The next thing we do before we go is let the dogs go potty. And the final thing is to make sure our house is secure. If we didn’t already have someone watching our house, we’d be talking to our neighbors to ask them to keep an eye out. We’d also reduce the thermostat and make sure we didn’t leave any unnecessary appliances turned on.
THE ROAD TRIP
When traveling such a long distance, it is a good idea for us and the dogs to make plenty of pit stops. We stop at rest areas or gas stations to stretch our legs or use the restroom. For the dogs, I make sure their leashes are secure before letting them out of the car. It helps that they are already secured in their dog seat belts. All I have to do is attach their leash, then release the buckle that keeps them secured.
When I take them to go potty, I make sure they only go in designated pet areas. And I always pick up after them. If we’re in a public area, I am careful about not imposing my dogs on other people. I keep control of them as much as possible for both their safety and for the sake of others.
While it would probably be much more convenient if we could travel without having to worry about the dogs, I really enjoy taking them. For me, the holidays just wouldn’t be the same without my Maya and Pierson. If you’re traveling by car this holiday and taking your best friend with you, consider our preparation plans and apply them for your situation. And send us pictures!
Dawn with Maya & Pierson
Welcome to Follow Up Friday where we recap the week… in this case, the past two weeks. I did not participate last week because I was still stuffed from Thursday’s meal.
This week’s follow up is hosted by Jodi with Heart Like a Dog. Be sure to check out her blog to see what Sampson and Delilah have been up to.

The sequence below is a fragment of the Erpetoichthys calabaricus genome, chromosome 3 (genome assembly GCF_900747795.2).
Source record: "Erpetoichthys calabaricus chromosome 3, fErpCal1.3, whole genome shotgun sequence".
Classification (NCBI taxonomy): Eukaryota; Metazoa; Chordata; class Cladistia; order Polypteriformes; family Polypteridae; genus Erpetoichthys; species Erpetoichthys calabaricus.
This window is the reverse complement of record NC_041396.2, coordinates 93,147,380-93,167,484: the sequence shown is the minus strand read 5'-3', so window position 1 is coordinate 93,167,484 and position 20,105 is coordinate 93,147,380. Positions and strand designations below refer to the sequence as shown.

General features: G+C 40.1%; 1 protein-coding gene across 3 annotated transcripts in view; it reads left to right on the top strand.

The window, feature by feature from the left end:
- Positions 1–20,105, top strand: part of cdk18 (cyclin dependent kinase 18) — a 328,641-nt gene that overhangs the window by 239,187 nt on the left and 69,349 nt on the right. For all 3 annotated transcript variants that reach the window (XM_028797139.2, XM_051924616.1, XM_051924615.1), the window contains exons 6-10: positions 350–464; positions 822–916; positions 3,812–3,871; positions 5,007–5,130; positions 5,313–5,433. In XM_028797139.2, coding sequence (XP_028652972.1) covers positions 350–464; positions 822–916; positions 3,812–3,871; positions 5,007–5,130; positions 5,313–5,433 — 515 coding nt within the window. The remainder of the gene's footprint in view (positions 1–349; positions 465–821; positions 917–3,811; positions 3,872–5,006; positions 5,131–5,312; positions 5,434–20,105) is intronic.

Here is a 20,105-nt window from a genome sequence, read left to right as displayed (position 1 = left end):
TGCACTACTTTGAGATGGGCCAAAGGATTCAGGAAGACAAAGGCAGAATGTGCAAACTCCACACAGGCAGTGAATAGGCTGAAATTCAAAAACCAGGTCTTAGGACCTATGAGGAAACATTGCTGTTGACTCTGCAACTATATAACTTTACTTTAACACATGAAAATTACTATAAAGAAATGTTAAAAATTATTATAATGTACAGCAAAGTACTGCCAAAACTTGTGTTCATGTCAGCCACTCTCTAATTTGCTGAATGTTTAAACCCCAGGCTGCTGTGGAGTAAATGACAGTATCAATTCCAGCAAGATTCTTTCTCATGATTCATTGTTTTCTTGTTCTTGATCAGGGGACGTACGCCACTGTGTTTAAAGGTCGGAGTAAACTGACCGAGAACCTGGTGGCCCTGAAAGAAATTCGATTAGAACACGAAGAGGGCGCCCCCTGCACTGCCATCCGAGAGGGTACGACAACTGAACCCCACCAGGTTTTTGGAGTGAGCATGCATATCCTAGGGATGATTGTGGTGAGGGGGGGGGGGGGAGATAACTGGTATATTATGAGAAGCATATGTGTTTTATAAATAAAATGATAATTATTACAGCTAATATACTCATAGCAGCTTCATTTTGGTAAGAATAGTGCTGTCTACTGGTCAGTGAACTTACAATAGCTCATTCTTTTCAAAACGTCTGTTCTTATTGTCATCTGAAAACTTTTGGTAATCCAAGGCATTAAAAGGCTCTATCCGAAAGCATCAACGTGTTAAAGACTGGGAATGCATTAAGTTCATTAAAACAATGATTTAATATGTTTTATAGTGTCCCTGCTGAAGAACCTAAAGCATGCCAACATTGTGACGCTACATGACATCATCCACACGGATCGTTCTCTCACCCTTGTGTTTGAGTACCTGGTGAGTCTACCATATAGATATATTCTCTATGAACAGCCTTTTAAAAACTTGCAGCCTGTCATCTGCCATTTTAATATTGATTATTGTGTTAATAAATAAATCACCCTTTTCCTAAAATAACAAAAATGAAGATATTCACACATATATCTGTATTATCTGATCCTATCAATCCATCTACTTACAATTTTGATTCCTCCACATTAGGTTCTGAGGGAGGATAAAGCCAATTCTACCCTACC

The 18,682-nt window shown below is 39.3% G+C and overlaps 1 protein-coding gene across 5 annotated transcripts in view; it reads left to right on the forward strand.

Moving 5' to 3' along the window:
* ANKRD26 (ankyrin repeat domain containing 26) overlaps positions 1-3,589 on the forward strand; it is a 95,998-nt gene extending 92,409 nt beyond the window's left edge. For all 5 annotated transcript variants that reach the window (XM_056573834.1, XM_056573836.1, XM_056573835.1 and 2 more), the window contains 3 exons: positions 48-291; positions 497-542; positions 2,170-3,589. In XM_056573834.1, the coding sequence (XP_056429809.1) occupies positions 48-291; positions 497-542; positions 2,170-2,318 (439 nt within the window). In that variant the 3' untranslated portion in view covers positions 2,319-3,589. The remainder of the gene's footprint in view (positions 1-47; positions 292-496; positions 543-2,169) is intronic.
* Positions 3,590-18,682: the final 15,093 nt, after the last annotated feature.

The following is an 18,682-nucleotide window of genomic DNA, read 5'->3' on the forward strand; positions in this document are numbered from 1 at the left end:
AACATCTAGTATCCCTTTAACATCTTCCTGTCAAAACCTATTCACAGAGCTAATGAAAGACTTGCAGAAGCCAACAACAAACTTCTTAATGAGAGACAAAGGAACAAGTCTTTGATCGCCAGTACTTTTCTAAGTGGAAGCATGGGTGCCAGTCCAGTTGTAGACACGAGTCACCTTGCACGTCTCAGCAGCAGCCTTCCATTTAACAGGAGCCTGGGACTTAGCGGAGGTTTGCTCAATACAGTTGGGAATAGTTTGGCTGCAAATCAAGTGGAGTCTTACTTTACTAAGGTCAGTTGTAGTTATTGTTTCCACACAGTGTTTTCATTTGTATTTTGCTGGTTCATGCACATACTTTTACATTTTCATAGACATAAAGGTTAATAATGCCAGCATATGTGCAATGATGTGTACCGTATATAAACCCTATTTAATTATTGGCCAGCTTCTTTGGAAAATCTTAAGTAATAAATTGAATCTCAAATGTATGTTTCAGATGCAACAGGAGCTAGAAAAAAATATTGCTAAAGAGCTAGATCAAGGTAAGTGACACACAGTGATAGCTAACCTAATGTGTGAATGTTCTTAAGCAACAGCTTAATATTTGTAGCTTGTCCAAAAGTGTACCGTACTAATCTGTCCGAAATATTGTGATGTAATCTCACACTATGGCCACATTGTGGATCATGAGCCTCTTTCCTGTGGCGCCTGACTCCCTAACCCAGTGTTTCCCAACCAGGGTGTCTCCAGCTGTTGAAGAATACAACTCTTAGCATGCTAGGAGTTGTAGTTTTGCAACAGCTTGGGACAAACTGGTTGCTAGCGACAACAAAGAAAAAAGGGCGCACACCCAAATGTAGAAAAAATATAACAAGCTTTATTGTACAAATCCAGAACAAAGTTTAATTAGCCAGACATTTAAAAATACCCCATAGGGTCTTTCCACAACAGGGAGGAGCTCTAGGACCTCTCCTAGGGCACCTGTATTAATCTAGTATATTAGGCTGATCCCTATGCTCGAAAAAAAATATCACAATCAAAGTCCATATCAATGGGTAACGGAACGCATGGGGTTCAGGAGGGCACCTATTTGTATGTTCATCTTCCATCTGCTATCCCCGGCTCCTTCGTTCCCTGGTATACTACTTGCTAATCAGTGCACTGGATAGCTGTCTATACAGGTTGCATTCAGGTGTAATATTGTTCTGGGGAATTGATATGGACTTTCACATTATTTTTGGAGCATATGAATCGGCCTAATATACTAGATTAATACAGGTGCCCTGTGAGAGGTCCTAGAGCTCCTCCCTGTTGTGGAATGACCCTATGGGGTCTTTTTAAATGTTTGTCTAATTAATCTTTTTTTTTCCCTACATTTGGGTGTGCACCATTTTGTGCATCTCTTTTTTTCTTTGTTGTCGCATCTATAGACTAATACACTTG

You may have already heard about the contest in November for the cute dog figurines. Winners have been announced… Kate V, Jodi E, Lindsay, Jenn B, and Theresa S. Congratulations all! If you haven’t already received your prize, you should be receiving it within a day or two.
Now for the December contest giveaway! On December 2nd, I started a contest for a paw print seat cover. If you haven’t already, go check it out and enter the rafflecopter. There are multiple ways to enter, and I’m sure most of you already meet the criteria by liking my Facebook page and following me on Twitter. You can also add additional entries by tweeting daily. There have only been 38 entries so far, so your chances are good. This contest ends on December 15th. I want to make sure the winner can get their cover in time for Christmas.
Speaking of the paw print pet car covers, Flea with Dog Treat Web for Jones Natural Chews did a great review for me. I heard she got a new Prius and thought she might like one. Check out the review from Flea.
THE RIGHT PET TRAVEL PRODUCT FOR YOU
Posted on the same day as the seat cover contest was an article about selecting the best way for your dog to travel; not based on what everyone else says is the best, but what works for you, your situation, and your dog. The best dog seat belt on the market may not work for your best friend. Some dogs might prefer riding in a crate. But then again, if you have a big dog you might not be able to fit his large pet crate in your small car. There are a ton of different situations and other options besides harnesses and crates. Be sure to go check out this article.